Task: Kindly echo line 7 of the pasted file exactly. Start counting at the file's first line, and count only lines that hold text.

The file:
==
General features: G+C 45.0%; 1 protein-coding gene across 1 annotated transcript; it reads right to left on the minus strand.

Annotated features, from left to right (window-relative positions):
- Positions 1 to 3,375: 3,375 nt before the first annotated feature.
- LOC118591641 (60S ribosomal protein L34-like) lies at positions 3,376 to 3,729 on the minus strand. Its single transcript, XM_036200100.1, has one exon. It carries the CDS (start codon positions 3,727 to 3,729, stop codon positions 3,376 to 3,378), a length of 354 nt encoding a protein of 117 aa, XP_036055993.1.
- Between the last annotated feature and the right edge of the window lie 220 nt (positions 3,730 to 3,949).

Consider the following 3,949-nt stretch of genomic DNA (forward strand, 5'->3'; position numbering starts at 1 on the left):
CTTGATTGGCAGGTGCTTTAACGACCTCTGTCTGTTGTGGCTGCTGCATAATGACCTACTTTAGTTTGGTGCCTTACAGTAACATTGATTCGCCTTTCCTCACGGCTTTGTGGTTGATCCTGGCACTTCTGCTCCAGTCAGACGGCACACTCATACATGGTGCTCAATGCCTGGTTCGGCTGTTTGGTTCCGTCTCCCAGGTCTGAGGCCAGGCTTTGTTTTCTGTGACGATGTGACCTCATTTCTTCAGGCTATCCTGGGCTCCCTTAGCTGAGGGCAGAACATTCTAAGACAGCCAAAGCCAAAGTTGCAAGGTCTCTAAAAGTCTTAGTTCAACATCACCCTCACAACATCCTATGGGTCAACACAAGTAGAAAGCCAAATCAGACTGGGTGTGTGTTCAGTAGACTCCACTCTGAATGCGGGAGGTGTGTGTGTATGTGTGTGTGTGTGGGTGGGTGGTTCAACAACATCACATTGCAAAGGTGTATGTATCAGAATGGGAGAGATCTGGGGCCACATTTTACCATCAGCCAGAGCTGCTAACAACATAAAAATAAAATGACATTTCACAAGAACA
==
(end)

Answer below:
CTTGATTGGCAGGTGCTTTAACGACCTCTGTCTGTTGTGGCTGCTGCATAATGACCTACTTTAGTTTGGTGCCTTACAGTAACATTGATTCGCCTTTCCTCACGGCTTTGTGGTTGATCCTGGCACTTCTGCTCCAGTCAGACGGCACACTCATACATGGTGCTCAATGCCTGGTTCGGCTGTTTGGTTCCGTCTCCCAGGTCTGAGGCCAGGCTTTGTTTTCTGTGACGATGTGACCTCATTTCTTCAGGCTATCCTGGGCTCCCTTAGCTGAGGGCAGAACATTCTAAGACAGCCAAAGCCAAAGTTGCAAGGTCTCTAAAAGTCTTAGTTCAACATCACCCTCACAACATCCTATGGGTCAACACAAGTAGAAAGCCAAATCAGACTGGGTGTGTGTTCAGTAGACTCCACTCTGAATGCGGGAGGTGTGTGTGTATGTGTGTGTGTGTGGGTGGGTGGTTCAACAACATCACATTGCAAAGGTGTATGTATCAGAATGGGAGAGATCTGGGGCCACATTTTACCATCAGCCAGAGCTGCTAACAACATAAAAATAAAATGACATTTCACAAGAACA